Thomas A. Bayer, Chief Information Officer for the Securities and Exchange Commission, poses for a portrait in his office at the Securities and Exchange Commission in Washington, DC on Wednesday, January 16, 2013. (Mike Morones/Staff) (Mike Morones / Staff)
Congress has yet to decide federal budget levels for the current year and beyond, but information technology executives are already feeling the pinch of deep cuts.
Some agencies have already slashed IT training budgets, projects are being scaled back or delayed, and some are considering buyouts.
The Housing and Urban Development Department, for example, is shutting down duplicative case management systems and renegotiating software contracts, among other measures.
“The budget environment and all indications were that there [were] going to be significant reductions in the money available,” said Kevin Cooke, HUD’s deputy chief information officer.
The Securities and Exchange Commission is delaying some projects, downsizing others and tapping into its fee-based reserve fund to pay for those considered most critical.
“We are making decisions on what programs we are moving forward,” said CIO Thomas Bayer.
Likewise, at the Energy Department, Health and Human Services Department, Center for Medicare & Medicaid Services, Army and countless other agencies.
One reason to expect big cuts: The White House itself had proposed IT budget cuts for half of the largest federal agencies, including the Defense Department, for this year. Of those, HUD’s IT office was due for the steepest cut, at 20 percent, according to Office of Management and Budget data.
HUD’s Cooke said senior leaders are detailing the specific impacts budget cuts would have on internal operations and citizens who rely on the department’s services.
“We try to put the impact not in technical terms, but in programmatic terms,” Cooke said. For example, how many fewer people would a HUD program be able to serve if the agency didn’t invest in automation, he said.
Meanwhile, the department is finding cost savings where it can. HUD is wringing out cheaper rates on data storage for information that doesn’t need to be accessed often. And it will invite employees to use their own smartphones for work purposes in hopes of saving money on government-issued phones. “It’s literally looking through everything that we’re doing,” Cooke said.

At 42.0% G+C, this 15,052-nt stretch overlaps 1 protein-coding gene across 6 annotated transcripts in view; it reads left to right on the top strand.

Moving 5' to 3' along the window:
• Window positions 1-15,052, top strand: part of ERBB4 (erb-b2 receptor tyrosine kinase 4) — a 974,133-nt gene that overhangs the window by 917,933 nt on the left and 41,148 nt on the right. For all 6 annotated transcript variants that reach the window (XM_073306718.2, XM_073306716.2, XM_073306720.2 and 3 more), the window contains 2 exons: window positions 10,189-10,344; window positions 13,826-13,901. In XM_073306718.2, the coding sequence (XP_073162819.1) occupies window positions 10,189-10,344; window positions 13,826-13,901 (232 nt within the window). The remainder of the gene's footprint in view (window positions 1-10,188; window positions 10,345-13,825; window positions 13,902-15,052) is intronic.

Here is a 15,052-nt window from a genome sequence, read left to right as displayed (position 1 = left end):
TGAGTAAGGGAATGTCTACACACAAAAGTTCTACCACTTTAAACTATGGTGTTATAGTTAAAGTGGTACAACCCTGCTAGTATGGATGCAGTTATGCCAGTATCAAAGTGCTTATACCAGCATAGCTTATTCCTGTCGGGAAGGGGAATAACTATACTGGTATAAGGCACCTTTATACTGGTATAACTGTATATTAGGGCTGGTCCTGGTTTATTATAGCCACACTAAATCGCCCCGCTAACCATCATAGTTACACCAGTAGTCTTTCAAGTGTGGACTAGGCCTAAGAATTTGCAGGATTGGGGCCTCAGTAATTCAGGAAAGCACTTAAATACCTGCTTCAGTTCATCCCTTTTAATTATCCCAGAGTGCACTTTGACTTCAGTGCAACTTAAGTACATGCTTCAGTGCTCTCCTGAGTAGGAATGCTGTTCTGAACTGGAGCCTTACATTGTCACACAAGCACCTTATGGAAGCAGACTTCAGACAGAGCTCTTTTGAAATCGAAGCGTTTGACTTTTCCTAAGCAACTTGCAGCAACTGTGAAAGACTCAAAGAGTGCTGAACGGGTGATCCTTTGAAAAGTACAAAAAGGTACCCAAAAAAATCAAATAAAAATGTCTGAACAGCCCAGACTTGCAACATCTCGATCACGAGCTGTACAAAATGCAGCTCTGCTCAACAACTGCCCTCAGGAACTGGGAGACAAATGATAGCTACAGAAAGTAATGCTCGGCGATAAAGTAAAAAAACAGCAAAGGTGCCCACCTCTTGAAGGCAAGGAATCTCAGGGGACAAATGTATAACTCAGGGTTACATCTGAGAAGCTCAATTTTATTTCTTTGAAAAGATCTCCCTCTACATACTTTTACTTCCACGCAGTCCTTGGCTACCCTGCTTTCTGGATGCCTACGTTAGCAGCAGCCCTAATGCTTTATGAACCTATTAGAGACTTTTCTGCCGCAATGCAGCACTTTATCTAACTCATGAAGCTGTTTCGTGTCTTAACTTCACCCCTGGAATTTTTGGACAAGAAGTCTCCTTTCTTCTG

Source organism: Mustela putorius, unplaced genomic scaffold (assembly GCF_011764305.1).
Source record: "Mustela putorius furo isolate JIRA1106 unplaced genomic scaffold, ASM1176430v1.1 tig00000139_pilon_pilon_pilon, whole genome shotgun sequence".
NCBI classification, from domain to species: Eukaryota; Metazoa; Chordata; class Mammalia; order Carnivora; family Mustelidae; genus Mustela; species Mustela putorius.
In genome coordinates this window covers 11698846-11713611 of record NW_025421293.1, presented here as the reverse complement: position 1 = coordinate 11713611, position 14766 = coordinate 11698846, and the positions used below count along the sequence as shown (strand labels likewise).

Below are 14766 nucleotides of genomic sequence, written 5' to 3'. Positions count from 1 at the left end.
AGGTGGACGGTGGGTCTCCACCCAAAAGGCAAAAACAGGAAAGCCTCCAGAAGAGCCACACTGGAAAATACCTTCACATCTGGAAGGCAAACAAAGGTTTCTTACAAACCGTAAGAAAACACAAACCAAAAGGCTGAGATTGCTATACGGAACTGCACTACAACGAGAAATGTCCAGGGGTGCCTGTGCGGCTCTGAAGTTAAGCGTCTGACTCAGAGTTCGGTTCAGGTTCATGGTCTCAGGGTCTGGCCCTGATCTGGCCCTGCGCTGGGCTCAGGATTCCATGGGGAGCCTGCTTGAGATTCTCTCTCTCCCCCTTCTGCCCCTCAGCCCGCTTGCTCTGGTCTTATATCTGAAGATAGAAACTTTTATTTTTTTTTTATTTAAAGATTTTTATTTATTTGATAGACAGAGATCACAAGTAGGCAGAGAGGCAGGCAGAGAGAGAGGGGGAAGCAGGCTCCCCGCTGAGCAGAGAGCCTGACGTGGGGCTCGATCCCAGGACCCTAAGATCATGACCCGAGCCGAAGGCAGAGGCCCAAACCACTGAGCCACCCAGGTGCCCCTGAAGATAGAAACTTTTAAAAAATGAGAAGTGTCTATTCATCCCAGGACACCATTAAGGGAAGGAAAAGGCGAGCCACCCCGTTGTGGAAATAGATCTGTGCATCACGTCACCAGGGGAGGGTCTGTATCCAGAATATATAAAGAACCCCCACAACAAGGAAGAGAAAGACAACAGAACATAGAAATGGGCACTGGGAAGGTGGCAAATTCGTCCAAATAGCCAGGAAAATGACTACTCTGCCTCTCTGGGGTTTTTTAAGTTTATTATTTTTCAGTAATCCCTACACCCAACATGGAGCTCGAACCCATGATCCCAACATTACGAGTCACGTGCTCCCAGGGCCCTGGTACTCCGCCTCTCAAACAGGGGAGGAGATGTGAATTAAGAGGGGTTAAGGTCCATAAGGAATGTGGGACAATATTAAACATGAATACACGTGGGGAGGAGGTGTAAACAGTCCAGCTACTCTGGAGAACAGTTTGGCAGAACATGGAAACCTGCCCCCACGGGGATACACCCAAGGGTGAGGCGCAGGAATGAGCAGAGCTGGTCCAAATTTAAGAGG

The possibility of across-the-board budget cuts, now slated for March 1 if Congress and the White House don’t strike a deal, could also mean massive furloughs and far deeper cuts governmentwide.
Today, about 280 feds and as many contractors make up HUD’s IT workforce. Cooke said there are ongoing discussions with human resources about potential buyouts, what the target number would be and what changes HUD can afford to make without harming its mission.
But the cuts can only go so far, and the department must invest in its IT staff, he said.
“If we are going to have to do more with less, we’ve got to spend more money on our existing employees,” Cooke said. Systems engineering and integration, project management and contract oversight are among the skills HUD wants to develop among its federal workforce. Employees who had not been as eager to take advantage of job training have had a change of heart, amid concerns over job security. But training dollars are dwindling.
Same at the SEC. Training is being hit, and so are some planned projects, said Bayer, the CIO. Parts of one project to centralize data and make case documents more easily searchable for SEC enforcement staff have been delayed, Bayer said. Deployment of analytic tools and resources, such as those needed to extract and analyze data about trading market abuse, potential fraud in municipal and public pension funds, and insider trading, also will be scaled back for now.
Bayer said SEC’s IT workforce, including 180 federal employees and 515 contractors, has been spared from further cuts for now because of cost-cutting efforts last year, which saved SEC more than $12 million. Of those savings, $2.9 million came from renegotiating several contracts for software and hardware licensing and maintenance.
There is some good that comes from tough times like these, federal CIO Steven VanRoekel said in an interview. “I think fiscal pressure produces an outcome that is one where you will see a wave of innovation and a wave of efficiency gains that would not have been formed in time of budget increases,” VanRoekel said. “Budget uncertainty is not anything that is new.”
The budget climate worries some IT staff, including one Army civilian IT specialist, who asked not to be named.
“You kind of have to take it day by day and not worry about it … until it actually does happen,” she said. A single parent, she said she is trying to conserve and only buy what her family needs.
Michael Del-Colle, a former federal manager who is now an independent consultant to federal contractors, said it is important that IT managers not unnecessarily worry their staffs with too much information. “If I’m a manager and going through different budgetary scenarios, I’m going to be careful how I share that [information]. I am not interested in creating anxiety.”
HUD has held regular sessions for employees to ask the CIO and other senior leaders about the department’s technology plans or other issues. Of late, Cooke said employees are also asking if they’re going to lose support for certain systems, what projects will be impacted, what career-advancing opportunities are available, and if buyouts are possible.
Some senior employees are considering retirement, not because of what’s going on within HUD, but because of changes in their benefits package. “Some are making decisions to retire now versus later.”